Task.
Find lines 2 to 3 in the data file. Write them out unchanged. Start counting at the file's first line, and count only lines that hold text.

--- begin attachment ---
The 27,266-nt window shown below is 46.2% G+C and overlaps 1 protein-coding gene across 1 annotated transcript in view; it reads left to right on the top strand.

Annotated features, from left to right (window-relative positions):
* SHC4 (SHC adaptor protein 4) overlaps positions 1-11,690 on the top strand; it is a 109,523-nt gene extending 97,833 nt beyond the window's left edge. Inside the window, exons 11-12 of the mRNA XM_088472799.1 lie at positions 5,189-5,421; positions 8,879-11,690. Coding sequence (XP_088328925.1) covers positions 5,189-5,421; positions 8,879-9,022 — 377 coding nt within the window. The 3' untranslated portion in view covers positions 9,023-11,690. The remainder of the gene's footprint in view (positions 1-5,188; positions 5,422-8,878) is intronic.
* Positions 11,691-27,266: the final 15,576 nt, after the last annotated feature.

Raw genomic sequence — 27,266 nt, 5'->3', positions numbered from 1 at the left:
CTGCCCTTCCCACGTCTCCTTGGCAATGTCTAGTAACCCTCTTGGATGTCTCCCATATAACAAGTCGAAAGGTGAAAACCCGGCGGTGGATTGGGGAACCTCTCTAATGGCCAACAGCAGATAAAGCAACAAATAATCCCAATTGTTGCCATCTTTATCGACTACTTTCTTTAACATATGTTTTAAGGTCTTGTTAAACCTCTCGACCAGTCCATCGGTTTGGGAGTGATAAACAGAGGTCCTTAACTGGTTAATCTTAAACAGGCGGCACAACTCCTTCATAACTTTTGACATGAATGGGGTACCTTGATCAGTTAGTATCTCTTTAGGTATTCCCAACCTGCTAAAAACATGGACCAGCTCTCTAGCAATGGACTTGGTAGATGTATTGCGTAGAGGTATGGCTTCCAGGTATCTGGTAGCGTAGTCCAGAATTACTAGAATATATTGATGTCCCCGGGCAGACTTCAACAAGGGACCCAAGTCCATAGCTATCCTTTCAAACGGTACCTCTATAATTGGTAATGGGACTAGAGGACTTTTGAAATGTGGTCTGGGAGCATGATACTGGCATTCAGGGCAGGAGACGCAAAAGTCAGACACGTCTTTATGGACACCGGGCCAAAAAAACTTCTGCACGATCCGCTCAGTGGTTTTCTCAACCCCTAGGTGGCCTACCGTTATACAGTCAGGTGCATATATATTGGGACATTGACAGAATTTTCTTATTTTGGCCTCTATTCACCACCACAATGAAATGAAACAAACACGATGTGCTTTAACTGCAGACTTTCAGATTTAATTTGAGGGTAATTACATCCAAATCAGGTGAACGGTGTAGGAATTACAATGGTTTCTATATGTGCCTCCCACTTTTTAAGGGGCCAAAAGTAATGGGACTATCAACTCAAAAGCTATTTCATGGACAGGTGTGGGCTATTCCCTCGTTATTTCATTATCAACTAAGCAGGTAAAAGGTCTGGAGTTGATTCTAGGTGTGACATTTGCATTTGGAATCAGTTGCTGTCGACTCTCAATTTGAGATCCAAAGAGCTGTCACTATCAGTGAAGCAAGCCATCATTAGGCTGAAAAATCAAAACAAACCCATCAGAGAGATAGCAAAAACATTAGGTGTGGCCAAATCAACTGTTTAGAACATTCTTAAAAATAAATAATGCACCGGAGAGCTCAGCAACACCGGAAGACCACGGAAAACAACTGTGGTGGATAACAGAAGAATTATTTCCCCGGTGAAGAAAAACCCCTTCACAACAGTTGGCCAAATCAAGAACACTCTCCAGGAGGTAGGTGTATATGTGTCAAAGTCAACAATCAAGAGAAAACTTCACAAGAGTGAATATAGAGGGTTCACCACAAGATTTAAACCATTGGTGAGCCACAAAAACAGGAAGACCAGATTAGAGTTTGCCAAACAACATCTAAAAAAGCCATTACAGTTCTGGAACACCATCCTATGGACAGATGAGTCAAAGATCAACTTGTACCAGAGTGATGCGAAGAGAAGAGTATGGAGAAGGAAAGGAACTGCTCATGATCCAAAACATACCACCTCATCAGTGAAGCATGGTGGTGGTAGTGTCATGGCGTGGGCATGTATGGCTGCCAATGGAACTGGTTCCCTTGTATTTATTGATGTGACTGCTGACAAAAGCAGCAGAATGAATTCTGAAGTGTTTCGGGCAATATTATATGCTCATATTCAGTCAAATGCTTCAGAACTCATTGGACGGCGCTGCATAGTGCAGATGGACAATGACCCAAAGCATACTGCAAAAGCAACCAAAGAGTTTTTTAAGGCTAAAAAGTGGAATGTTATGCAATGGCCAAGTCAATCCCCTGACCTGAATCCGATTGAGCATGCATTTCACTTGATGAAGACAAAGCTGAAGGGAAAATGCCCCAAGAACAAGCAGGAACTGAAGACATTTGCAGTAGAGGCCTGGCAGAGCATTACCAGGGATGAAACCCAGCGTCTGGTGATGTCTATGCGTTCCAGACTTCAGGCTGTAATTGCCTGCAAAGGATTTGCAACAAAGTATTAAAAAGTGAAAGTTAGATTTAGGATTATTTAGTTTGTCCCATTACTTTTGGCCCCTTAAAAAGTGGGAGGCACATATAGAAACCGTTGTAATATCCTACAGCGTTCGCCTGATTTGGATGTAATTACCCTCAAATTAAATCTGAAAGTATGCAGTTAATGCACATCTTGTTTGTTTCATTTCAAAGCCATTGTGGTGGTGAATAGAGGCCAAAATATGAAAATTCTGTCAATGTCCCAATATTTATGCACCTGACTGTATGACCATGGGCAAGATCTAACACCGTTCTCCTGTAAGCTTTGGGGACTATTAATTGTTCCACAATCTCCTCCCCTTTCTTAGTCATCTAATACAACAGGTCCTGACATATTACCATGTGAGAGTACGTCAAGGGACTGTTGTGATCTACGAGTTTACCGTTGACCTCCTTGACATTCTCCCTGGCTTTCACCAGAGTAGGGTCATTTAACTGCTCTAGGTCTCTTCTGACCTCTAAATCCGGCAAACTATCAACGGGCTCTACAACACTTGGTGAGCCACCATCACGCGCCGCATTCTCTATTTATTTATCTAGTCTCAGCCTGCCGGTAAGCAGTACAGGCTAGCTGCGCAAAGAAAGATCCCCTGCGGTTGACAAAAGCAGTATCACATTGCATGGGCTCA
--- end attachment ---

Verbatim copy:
Annotated features, from left to right (window-relative positions):
* SHC4 (SHC adaptor protein 4) overlaps positions 1-11,690 on the top strand; it is a 109,523-nt gene extending 97,833 nt beyond the window's left edge. Inside the window, exons 11-12 of the mRNA XM_088472799.1 lie at positions 5,189-5,421; positions 8,879-11,690. Coding sequence (XP_088328925.1) covers positions 5,189-5,421; positions 8,879-9,022 — 377 coding nt within the window. The 3' untranslated portion in view covers positions 9,023-11,690. The remainder of the gene's footprint in view (positions 1-5,188; positions 5,422-8,878) is intronic.